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History Class Gives Way to 2012 Packers and Giants

It's been nice thinking about 2008, but 2012 is all that matters now.

By Josh Alper
|  Sunday, Jan 15, 2012  |  Updated 12:23 PM EDT
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The Giants take on the Packers in the NFC Divisional Playoff Sunday -- the last time both teams came face-to-face was in December, when the Packers defeated Big Blue 38 to 35. Now it's time for a little payback, and their road to redemption began Saturday when the team flew out to Wisconsin. That's where we find Bruce Beck with more.

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The Giants take on the Packers in the NFC Divisional Playoff Sunday -- the last time both teams came face-to-face was in December, when the Packers defeated Big Blue 38 to 35. Now it's time for a little payback, and their road to redemption began Saturday when the team flew out to Wisconsin. That's where we find Bruce Beck with more.

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The references to the Giants' last playoff visit to Lambeau Field have been flying fast and furious all week, but they hit their apex (or nadir, depending on your point of view) with Friday's back cover of the Post.

It's a photoshopped shot of Eli Manning on a facsimile of Sylvester Stallone's body, holding a machine gun next to a headline of "Rambeau II." 

According to the Post, Eli drew "first blood in 2008" and now he's going back to finish the job.

Funny stuff, but the continual allusions to that 2008 game at Lambeau Field and the overarching theme of a sequel to that Super Bowl run have worn pretty thin over the course of the last week. There are several reasons for that, not the least of them is the way people refer to the 38-35 loss to the Packers last month as some kind of clarion call for a better Giants tomorrow.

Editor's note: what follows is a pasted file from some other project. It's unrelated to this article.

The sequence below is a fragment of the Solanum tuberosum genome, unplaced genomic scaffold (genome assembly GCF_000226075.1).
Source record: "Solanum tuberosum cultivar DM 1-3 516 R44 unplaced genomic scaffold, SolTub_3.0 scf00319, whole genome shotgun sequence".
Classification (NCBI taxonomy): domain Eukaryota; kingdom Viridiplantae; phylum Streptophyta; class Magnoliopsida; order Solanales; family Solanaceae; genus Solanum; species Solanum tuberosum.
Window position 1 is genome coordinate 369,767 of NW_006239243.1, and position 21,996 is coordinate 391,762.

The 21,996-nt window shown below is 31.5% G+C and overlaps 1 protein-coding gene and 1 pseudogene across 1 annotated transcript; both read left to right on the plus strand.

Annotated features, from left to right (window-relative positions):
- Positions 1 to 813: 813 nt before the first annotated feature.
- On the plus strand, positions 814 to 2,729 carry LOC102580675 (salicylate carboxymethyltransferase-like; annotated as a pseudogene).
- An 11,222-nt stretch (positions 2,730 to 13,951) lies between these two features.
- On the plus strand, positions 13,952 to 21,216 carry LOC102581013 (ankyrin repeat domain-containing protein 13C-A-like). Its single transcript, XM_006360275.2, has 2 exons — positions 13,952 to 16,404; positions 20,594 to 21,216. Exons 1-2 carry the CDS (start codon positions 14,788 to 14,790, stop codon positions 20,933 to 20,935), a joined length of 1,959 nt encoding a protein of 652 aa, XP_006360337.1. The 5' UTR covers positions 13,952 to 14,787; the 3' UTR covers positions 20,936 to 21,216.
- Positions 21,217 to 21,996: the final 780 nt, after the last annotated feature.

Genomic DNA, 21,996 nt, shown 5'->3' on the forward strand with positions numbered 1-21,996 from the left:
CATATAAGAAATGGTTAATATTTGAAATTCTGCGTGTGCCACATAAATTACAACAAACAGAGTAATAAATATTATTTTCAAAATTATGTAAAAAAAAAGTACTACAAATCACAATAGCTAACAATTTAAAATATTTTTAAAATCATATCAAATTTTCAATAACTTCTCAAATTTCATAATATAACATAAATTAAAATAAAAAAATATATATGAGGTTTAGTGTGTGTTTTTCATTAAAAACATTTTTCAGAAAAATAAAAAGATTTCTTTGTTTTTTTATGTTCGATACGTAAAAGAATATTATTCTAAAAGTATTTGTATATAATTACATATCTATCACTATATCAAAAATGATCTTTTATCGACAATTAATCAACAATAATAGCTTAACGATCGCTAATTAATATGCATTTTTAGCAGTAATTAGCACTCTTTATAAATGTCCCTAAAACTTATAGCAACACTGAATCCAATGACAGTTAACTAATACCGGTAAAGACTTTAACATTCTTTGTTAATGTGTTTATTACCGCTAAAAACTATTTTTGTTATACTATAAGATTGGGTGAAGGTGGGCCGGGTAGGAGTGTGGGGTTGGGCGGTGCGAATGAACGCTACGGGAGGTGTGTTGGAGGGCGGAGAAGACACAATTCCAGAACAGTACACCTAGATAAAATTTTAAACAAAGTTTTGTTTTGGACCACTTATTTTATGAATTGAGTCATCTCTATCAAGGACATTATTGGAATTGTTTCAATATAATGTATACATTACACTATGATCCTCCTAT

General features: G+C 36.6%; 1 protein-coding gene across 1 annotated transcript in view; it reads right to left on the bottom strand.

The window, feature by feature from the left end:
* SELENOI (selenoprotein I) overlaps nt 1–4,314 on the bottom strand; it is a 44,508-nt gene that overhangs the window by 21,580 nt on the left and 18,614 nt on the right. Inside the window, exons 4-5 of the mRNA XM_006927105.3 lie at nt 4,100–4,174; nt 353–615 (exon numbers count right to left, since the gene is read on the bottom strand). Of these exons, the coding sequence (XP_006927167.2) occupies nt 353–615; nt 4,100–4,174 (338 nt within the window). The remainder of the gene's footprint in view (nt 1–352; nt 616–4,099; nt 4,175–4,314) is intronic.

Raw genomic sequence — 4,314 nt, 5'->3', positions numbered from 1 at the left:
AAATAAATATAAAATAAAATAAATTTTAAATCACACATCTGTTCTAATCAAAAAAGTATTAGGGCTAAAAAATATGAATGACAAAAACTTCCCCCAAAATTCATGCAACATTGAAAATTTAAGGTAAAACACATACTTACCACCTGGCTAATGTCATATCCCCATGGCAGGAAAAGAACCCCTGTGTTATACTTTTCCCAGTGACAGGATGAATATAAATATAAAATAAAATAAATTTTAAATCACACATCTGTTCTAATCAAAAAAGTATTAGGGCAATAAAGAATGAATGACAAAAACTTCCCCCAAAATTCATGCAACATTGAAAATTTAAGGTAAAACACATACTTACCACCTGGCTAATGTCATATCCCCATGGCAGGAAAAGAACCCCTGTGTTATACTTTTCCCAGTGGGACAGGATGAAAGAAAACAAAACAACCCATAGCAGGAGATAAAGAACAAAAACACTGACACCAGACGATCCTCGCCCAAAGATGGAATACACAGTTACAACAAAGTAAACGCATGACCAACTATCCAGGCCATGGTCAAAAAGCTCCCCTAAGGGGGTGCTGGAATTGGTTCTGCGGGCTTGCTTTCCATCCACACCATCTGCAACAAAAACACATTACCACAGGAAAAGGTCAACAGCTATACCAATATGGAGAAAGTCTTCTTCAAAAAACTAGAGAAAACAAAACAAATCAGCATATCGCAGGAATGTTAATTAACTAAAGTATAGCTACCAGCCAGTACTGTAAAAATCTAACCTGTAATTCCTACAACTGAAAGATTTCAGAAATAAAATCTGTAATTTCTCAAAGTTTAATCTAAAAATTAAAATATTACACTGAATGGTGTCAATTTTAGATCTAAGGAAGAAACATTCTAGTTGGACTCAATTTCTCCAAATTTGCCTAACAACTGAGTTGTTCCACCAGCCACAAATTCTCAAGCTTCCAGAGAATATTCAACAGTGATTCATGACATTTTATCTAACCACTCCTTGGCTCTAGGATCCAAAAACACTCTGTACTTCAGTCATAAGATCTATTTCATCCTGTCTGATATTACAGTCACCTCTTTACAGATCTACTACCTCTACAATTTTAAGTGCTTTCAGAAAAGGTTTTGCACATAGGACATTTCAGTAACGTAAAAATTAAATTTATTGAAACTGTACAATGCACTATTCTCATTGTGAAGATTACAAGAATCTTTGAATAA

In the three weeks after that game, the Giants lost once and played inconsistent games against the Cowboys and Jets.

They've played awfully well in the last two weeks, but it seems odd that a win credited with propelling them on a run to the Lombardi Trophy would take three full weeks to come to fruition.

Beyond that, the whole idea of using the results of a game played between two drastically different teams four years ago as anything other than a "Hey, remember that time the Giants beat the Packers" moment with friends is really hard to take seriously.

After all, if you want to take history into account, you really need to remember that the Giants went into Lambeau Field with everything on the line last season and got run out of the stadium by the Packers.

Since that team had Aaron Rodgers and not a Wrangler spokesman playing quarterback, it seems to have a lot more to do with a discussion of this game than the one that worked out for the Giants. So does that 38-35 game, for that matter, and only the fact that the Giants lost those two games explains why people are choosing to ignore them for the fairly distant past.

This isn't an argument that the Giants don't have a chance to win on Sunday because they have a pretty fair shot at pulling off the upset.

If you're dead set on using that other playoff game as a reference, Eli Manning is a much better quarterback this time and Manning at his best is capable of beating just about any team you put in front of him.

No, the point of bringing up these other games is simply to point out the mountain that stands in front of the Giants on Sunday afternoon.

Even the most blue-dyed fans have to admit that the Packers are a superior team, which makes beating them on their home field a very tall order unless everything breaks your way.

For starters, it would help if Hakeem Nicks dominates the way Plaxico Burress dominated way back when and Victor Cruz shows Wisconsin how to salsa. If Jason Pierre-Paul and Justin Tuck batter Rodgers and force him into the turnovers he's avoided for the vast majority of the season, winning would be much easier.

Do that, while also avoiding turnovers, special teams mistakes and costly penalties, and the Giants are going to be in business.

You'll likely notice that these are a bunch of things that have to happen all at once, but it is going to take something close to that for the Giants to keep their season alive on Sunday afternoon.

Not impossible by any means, but living in the here and now gives a far different view of what this game looks like than it does if you're viewing it through sunglasses commemorating a bygone Super Bowl title.

Josh Alper is a writer living in New York City. You can follow him on Twitter and he is also a contributor to Pro Football Talk.

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